It is a scandal that in 2013 women still risk death by stoning in 15 countries. Incredibly, that number is now set to rise as the southeast Asian kingdom of Brunei prepares to introduce this brutal punishment.

Last month, the Sultan of Brunei announced a harsh new penal code based on an interpretation of sharia law. Along with flogging and amputation for certain crimes, the code introduces death by stoning as a punishment for adultery.

Let’s be clear. Stoning is a heinous and protracted form of torture, and one of the cruellest kinds of violence perpetrated against women to control and punish them for the exercise of their basic freedoms and control over their own bodies.

This punishment is not prescribed in the Qur’an, nor is stoning legal in most Muslim countries. Yet unfortunately today the practice is on the rise.

This past July, local sources reported that Arifa Bibi, a young mother of two in Pakistan, was stoned to death upon the order of a tribal court for possession of a mobile phone. According to media reports, her uncle, cousins and others hurled stones and bricks at her until she died.

In 2008, 13-year-old Aisha was buried up to her neck and stoned to death by 50 men in front of 1,000 spectators at a stadium in Somalia. Her father told Amnesty International that she had been raped by three men, but was accused of adultery when she tried to report the rape to the militia in control of the city.

In several countries, such as the UAE, women and girls who report sexual assault may be charged with adultery if rape charges are unsuccessful.

Like many other forms of culturally-justified violence, stoning disproportionately targets women and their conduct. In practice, women are more often found guilty of adultery due to systematic and often legally codified gender discrimination, as well as higher rates of poverty and illiteracy. And if they are sentenced to death by stoning, women traditionally have fewer avenues of escape open to them.

We must remember that stoning is a serious violation of international human rights law. The practice contravenes a host of U.N. treaties, including the International Covenant on Civil and Political Rights, which states that no one should be subjected to torture, or cruel or inhuman punishment.

So it’s shocking that this appalling practice continues to persist, much less expand. Brunei is not the only country planning to legalise stoning. Afghanistan, where stoning is already practised extra-judicially, is preparing to do likewise, according to reports.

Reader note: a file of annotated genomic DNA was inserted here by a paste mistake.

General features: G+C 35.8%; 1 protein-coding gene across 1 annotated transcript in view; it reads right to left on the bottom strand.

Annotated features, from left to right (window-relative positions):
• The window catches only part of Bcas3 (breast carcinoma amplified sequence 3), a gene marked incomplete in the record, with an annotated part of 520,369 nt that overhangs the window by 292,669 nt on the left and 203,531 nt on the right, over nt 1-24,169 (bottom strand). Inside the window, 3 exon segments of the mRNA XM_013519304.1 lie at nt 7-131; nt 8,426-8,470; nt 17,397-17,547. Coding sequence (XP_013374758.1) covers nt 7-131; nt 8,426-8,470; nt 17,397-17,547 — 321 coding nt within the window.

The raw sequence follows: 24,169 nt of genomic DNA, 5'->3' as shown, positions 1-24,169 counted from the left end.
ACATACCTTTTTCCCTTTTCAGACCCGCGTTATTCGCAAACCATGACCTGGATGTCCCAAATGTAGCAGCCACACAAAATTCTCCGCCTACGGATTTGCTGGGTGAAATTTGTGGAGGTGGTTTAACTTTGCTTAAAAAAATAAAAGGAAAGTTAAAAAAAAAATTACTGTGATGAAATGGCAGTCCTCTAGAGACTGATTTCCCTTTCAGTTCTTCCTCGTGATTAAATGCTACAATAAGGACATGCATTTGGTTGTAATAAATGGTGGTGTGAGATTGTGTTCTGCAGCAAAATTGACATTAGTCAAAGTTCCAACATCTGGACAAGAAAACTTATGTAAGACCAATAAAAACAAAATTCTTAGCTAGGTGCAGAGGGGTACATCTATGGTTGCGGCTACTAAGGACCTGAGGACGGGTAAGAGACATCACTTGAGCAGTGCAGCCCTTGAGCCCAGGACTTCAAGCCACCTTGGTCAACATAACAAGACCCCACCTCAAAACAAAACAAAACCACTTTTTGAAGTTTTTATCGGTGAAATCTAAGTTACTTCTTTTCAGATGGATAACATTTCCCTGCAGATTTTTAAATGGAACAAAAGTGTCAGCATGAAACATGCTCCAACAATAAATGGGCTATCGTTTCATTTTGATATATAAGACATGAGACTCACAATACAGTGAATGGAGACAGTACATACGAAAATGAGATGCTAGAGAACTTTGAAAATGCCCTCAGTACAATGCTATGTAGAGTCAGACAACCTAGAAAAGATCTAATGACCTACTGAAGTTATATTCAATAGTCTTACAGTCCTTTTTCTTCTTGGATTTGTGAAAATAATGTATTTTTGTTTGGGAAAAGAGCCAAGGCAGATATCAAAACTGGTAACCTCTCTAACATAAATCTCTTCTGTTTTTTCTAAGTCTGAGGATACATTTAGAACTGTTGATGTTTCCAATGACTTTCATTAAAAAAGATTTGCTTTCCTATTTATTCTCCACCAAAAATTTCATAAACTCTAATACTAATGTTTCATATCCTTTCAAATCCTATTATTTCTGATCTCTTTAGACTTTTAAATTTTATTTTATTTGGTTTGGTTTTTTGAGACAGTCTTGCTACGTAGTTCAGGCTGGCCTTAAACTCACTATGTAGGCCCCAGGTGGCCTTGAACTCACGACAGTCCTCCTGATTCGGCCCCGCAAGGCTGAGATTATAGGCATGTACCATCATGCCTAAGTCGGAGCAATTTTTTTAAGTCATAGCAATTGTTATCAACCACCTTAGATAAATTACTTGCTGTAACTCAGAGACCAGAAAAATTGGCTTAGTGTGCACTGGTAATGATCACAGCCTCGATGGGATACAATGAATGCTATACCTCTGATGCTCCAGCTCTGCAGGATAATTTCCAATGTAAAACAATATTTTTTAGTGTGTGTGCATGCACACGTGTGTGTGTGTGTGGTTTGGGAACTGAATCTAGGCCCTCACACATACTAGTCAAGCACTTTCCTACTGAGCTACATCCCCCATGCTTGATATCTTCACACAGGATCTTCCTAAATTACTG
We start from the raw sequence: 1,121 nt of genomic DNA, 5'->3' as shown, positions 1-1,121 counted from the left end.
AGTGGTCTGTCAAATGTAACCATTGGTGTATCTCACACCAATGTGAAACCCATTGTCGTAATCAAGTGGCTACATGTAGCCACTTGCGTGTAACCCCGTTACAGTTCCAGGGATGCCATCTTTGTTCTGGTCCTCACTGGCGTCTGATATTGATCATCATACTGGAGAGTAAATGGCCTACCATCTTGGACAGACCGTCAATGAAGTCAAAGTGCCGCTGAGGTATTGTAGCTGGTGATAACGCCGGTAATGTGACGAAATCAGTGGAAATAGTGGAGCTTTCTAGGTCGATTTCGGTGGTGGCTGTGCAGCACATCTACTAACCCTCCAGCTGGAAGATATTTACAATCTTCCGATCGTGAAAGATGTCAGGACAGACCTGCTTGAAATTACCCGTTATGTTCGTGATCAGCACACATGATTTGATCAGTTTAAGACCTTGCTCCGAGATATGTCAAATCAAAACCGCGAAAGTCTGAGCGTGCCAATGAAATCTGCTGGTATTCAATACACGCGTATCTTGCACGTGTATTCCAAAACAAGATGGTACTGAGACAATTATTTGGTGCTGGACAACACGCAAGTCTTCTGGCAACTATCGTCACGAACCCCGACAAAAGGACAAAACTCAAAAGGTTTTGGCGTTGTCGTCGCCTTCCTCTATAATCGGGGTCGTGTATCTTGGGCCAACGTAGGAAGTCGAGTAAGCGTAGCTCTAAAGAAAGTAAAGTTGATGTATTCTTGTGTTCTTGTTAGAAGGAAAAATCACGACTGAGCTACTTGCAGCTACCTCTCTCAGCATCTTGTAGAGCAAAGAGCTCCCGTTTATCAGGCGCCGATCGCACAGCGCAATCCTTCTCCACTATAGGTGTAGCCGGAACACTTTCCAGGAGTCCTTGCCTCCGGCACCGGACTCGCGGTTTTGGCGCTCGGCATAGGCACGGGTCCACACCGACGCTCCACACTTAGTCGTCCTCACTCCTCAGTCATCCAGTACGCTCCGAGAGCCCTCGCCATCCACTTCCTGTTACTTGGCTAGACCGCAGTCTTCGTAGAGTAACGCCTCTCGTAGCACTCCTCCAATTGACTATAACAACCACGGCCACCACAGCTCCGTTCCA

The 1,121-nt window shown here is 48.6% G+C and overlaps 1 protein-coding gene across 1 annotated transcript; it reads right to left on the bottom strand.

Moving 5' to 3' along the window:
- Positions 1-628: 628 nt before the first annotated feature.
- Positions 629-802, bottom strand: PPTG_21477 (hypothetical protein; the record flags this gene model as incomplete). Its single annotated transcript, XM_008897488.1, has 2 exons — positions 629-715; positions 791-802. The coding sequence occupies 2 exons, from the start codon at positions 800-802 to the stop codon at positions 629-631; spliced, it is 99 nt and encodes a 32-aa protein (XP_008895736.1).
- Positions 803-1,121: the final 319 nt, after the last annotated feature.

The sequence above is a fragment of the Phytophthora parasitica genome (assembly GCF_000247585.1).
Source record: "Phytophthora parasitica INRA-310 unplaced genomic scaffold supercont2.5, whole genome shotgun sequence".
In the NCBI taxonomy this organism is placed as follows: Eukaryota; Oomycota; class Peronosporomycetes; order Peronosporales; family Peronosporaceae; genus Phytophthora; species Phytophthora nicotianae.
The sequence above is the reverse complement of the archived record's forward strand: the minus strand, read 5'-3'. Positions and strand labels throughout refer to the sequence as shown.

Earlier this year a number of women’s rights activists rooted in the Global South launched an international campaign for a ban on stoning. To date, well over 11,000 supporters from around the world have signed our petition to the U.N. Secretary General Ban Ki-moon and the Office of the High Commissioner for Human Rights.

The time to act on stoning is now, before Brunei joins the 15 countries where it is legal and/or practised extra-judicially. Indeed, public and sanctioned displays of violence against women appear to be a growing trend in several countries. In neighbouring Malaysia, the numbers of women sentenced to whipping has substantially risen in the past three years, and U.N. experts have called on Sudan to stop threatening women with flogging. Amnesty recently highlighted the case of two women who remain at risk of flogging on charges of "indecent behaviour".

In Brunei, where elections were last held in 1962, open dissent is rare but criticism of the new law exists. One concerned female Bruneian citizen, who didn’t wish to be named, told us in an email that “this has raised a great deal of concern amongst Bruneians. The protection of women’s rights would be affected”.

The director of the Malaysian thinktank the Islamic Renaissance Front also said that he believes the new laws will lead to the erosion of personal freedoms and women’s rights.

Attempting to ease public fears about the code, the government has promised to apply a high burden of proof and said that judges would have wide discretion in applying the law. Yet in Iran, where stoning is legal, activists argue that judicial discretion has greatly increased the number of deaths by stoning.

Women’s groups and grassroots activists in Southeast Asia are speaking out against the new penal code. The global Stop Stoning Women campaign recently launched an appeal calling on the Sultanate of Brunei to immediately cease its implementation. At least 17 Indonesian and Malaysian groups, including Sisters in Islam and Solidaritas Perempuan, support the appeal and are helping to organize a letter-writing initiative.

As part of our efforts to implement a worldwide ban, the Stop Stoning campaign will present its petition to the United Nations this coming March, and we will work towards a crucial step in the naming and shaming of this practice: a U.N. resolution against stoning as a form of violence against women.

This International Day for the Elimination of Violence against Women, let’s call for an end to the silencing of women by this brutal act of violence.



Saudi Juliet demands right to marry her Yemeni Romeo

 26 Nov 2013

A young Saudi woman urged a Yemeni court to let her stay and marry the man she loves, defying norms in both deeply conservative countries.

In a case reminiscent of Shakespeare's star-crossed lovers Romeo and Juliet, Huda al-Niran, 22, defied her family and crossed the border illegally to be with her beloved.

As she pleaded her case to be able to stay and marry Arafat Mohammed Tahar, 25, her supporters demonstrated outside the Sanaa courthouse, sporting headbands proclaiming "We are all Huda."